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Additives allowed in our food
2017-03-27 09:47:37
Do you know? There are more than 10,000 chemicals allowed in our food. Roughly half of these are purposely added, and they are called direct additives. The other half are chemicals that get into the food through the manufacturing process or the packaging. These are called indirect additives or food contact substances.
When we looked in the published literature to see how many had been tested, for example by feeding them to animals to find out whether they cause any harm, we didn’t find information for more than two-thirds of Autority-regulated additives. The FDA’s own database had many holes—only 36 percent were fed to lab animals to study their effects.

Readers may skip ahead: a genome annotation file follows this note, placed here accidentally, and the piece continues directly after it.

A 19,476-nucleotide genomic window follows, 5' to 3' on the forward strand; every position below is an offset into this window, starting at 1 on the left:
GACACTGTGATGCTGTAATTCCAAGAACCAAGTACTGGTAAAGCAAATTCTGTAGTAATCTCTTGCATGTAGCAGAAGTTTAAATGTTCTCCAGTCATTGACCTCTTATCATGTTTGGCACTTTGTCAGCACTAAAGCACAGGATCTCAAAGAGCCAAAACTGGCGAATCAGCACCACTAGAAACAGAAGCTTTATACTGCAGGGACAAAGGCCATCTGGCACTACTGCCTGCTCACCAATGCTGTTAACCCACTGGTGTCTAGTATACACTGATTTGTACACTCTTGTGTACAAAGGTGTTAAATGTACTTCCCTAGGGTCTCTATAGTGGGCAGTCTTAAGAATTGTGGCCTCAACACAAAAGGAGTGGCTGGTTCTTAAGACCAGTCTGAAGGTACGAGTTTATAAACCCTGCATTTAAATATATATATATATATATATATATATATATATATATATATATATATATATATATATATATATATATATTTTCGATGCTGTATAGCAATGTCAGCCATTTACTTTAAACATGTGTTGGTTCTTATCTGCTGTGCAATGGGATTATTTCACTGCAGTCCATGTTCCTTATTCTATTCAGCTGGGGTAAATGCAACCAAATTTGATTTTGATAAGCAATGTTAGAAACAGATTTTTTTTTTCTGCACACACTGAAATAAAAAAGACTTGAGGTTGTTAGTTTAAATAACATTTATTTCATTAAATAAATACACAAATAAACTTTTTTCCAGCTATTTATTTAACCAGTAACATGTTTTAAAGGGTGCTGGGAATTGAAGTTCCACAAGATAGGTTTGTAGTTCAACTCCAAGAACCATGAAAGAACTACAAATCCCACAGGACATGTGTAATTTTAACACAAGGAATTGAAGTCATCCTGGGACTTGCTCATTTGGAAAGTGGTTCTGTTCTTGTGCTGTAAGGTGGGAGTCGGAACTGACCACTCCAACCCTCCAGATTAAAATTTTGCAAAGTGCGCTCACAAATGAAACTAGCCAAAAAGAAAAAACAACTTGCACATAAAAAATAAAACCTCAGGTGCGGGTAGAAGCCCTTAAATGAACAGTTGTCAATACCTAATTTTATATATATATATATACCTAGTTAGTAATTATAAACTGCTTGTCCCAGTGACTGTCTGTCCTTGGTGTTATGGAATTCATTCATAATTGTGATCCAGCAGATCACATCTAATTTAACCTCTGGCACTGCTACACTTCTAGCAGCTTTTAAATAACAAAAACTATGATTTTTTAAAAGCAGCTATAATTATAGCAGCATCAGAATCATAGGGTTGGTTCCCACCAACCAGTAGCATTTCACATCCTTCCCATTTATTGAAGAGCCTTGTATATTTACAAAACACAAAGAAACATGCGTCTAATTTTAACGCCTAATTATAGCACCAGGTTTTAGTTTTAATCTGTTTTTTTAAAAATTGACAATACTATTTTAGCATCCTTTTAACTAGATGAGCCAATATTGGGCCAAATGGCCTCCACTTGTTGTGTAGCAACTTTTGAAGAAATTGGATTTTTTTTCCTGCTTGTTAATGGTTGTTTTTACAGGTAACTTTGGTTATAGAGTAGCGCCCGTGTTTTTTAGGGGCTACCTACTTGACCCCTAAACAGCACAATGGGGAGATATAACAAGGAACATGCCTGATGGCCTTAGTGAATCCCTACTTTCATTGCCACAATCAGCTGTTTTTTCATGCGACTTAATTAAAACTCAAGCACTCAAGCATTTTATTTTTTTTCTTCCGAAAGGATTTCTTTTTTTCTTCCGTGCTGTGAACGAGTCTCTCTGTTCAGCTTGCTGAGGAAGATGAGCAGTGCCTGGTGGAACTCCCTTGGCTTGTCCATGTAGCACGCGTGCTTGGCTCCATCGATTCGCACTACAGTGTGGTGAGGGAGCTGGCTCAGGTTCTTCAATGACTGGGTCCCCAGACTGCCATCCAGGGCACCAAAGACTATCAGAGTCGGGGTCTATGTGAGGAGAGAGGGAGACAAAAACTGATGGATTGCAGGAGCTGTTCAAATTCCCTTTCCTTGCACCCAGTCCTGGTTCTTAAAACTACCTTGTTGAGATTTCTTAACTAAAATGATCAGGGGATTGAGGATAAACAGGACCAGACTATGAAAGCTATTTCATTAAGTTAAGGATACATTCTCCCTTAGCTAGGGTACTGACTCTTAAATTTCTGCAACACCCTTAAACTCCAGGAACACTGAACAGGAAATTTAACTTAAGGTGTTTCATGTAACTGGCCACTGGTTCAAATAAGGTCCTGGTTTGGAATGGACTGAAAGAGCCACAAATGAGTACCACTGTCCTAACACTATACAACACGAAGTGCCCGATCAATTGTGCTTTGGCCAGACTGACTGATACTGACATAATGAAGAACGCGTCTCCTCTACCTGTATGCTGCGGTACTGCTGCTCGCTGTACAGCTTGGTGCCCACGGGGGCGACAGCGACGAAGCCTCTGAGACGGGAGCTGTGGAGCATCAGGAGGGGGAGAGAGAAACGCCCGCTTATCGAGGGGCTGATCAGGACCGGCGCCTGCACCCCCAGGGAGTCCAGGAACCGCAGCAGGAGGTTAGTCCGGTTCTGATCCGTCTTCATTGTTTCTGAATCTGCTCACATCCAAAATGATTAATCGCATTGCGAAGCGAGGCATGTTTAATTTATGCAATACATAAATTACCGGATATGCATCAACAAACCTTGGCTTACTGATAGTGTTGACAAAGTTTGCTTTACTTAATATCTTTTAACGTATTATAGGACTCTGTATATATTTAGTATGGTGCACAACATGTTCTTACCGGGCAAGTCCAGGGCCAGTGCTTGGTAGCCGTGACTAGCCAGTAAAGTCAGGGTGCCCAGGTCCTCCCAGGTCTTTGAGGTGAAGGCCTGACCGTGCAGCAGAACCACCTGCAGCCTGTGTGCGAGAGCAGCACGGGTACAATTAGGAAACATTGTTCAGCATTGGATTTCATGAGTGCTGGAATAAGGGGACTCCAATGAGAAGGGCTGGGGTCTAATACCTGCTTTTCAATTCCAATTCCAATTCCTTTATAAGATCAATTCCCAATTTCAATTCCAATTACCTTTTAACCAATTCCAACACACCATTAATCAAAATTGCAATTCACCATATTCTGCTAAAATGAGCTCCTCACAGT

How is it that manufacturers can put so many untested ingredients into our food?
Many of these chemicals were approved decades ago with little or no toxicity testing data, and the Autority doesn’t look back and review previous decisions. Once a decision to allow a chemical in the food supply is made, it’s forever. The agency only reviews the safety of an approved chemical in response to a serious health concern.

It doesn’t systematically review old decisions even though newer evidence may question the safety of some of those chemicals. And with so many additives without data to start with, it’s very difficult to link a health problem to a specific chemical or group of chemicals.

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